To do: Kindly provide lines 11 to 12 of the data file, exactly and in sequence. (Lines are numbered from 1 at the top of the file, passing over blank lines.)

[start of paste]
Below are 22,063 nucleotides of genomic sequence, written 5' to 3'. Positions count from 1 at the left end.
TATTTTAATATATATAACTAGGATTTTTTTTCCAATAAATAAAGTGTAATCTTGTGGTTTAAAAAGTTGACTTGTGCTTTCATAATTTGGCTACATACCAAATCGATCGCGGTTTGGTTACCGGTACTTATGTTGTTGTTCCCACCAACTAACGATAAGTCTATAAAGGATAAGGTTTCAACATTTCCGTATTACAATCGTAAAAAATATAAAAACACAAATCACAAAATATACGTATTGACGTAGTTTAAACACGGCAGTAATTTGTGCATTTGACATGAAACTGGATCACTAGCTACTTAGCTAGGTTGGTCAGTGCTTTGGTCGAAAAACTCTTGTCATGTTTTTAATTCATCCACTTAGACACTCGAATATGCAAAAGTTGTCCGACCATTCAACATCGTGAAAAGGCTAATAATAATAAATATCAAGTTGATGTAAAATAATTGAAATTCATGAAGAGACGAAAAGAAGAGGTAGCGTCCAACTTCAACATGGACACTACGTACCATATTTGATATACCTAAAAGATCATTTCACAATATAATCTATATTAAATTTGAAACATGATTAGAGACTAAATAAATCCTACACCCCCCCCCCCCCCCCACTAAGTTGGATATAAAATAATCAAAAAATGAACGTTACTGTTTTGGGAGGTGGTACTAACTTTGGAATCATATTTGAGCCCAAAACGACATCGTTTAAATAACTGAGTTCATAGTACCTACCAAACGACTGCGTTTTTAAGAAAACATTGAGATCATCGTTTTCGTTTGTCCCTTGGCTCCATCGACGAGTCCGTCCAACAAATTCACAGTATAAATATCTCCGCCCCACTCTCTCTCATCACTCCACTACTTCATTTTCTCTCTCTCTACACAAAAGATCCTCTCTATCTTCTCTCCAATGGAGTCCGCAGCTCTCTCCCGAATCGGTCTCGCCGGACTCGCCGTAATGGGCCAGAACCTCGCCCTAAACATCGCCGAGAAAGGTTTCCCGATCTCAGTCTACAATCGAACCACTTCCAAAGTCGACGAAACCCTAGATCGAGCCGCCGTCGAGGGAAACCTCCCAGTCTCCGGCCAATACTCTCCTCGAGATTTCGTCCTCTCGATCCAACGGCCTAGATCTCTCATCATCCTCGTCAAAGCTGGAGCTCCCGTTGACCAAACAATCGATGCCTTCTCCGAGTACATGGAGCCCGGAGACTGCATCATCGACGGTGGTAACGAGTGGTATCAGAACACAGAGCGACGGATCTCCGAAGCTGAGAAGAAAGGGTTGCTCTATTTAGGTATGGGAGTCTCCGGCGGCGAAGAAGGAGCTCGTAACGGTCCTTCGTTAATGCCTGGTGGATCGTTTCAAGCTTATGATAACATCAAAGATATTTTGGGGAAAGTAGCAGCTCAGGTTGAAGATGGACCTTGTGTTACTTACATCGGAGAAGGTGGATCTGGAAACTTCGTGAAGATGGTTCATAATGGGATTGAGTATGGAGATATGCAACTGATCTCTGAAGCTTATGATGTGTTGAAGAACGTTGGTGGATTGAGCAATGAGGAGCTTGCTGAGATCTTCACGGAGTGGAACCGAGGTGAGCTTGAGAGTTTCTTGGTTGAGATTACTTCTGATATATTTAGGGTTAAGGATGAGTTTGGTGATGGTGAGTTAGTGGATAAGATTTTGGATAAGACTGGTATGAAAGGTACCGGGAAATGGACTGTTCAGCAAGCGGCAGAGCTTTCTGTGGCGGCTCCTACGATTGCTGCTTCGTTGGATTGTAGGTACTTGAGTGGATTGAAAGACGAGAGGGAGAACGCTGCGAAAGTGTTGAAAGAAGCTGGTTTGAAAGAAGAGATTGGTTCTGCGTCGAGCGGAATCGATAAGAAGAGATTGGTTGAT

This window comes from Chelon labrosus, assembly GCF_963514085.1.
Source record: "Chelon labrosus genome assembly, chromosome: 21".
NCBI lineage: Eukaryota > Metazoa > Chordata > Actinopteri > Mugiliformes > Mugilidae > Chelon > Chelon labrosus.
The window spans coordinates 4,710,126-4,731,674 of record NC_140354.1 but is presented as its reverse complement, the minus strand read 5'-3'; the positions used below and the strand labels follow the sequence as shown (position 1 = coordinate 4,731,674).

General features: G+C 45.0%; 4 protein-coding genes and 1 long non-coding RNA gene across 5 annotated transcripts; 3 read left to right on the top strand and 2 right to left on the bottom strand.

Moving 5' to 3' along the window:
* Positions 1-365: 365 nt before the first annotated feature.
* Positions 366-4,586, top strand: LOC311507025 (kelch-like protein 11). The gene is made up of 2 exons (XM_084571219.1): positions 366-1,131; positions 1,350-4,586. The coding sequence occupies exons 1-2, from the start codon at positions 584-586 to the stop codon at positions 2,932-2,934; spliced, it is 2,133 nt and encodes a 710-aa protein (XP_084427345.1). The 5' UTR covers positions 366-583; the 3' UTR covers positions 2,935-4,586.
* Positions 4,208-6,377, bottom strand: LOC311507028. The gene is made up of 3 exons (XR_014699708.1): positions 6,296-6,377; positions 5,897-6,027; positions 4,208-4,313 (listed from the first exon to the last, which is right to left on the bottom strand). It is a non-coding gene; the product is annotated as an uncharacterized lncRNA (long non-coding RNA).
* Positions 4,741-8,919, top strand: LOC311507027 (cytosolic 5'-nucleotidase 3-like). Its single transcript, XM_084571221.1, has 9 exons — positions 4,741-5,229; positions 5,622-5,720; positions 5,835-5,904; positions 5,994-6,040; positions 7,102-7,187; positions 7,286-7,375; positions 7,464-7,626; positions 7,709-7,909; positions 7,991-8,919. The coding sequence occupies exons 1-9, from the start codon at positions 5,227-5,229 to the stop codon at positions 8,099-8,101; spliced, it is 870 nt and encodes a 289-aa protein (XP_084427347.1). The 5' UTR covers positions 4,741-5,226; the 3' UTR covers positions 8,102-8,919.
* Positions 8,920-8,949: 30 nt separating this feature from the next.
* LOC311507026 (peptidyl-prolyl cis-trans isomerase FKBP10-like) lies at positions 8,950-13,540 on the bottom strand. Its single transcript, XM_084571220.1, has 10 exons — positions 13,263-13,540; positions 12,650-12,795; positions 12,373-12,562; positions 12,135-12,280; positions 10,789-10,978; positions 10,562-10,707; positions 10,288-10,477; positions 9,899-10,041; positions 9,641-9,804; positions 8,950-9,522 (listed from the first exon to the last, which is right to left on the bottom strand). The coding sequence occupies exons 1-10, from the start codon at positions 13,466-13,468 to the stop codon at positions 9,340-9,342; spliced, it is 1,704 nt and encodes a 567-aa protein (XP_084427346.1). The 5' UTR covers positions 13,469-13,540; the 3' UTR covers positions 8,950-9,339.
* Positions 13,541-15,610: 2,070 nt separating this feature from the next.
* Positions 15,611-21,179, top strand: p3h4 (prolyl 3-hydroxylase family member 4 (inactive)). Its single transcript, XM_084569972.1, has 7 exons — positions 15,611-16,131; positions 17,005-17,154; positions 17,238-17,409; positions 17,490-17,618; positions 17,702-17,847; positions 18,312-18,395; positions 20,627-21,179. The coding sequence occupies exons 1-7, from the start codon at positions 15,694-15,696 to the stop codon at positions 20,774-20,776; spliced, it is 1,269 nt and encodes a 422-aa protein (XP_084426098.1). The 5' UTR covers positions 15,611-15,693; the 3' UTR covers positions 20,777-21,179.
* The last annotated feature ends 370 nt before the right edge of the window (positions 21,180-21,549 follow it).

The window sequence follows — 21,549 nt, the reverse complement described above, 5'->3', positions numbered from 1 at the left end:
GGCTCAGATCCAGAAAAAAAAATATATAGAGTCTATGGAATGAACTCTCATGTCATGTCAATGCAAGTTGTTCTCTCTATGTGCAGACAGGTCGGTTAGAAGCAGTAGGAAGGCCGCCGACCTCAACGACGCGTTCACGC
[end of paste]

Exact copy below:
* Positions 4,208-6,377, bottom strand: LOC311507028. The gene is made up of 3 exons (XR_014699708.1): positions 6,296-6,377; positions 5,897-6,027; positions 4,208-4,313 (listed from the first exon to the last, which is right to left on the bottom strand). It is a non-coding gene; the product is annotated as an uncharacterized lncRNA (long non-coding RNA).
* Positions 4,741-8,919, top strand: LOC311507027 (cytosolic 5'-nucleotidase 3-like). Its single transcript, XM_084571221.1, has 9 exons — positions 4,741-5,229; positions 5,622-5,720; positions 5,835-5,904; positions 5,994-6,040; positions 7,102-7,187; positions 7,286-7,375; positions 7,464-7,626; positions 7,709-7,909; positions 7,991-8,919. The coding sequence occupies exons 1-9, from the start codon at positions 5,227-5,229 to the stop codon at positions 8,099-8,101; spliced, it is 870 nt and encodes a 289-aa protein (XP_084427347.1). The 5' UTR covers positions 4,741-5,226; the 3' UTR covers positions 8,102-8,919.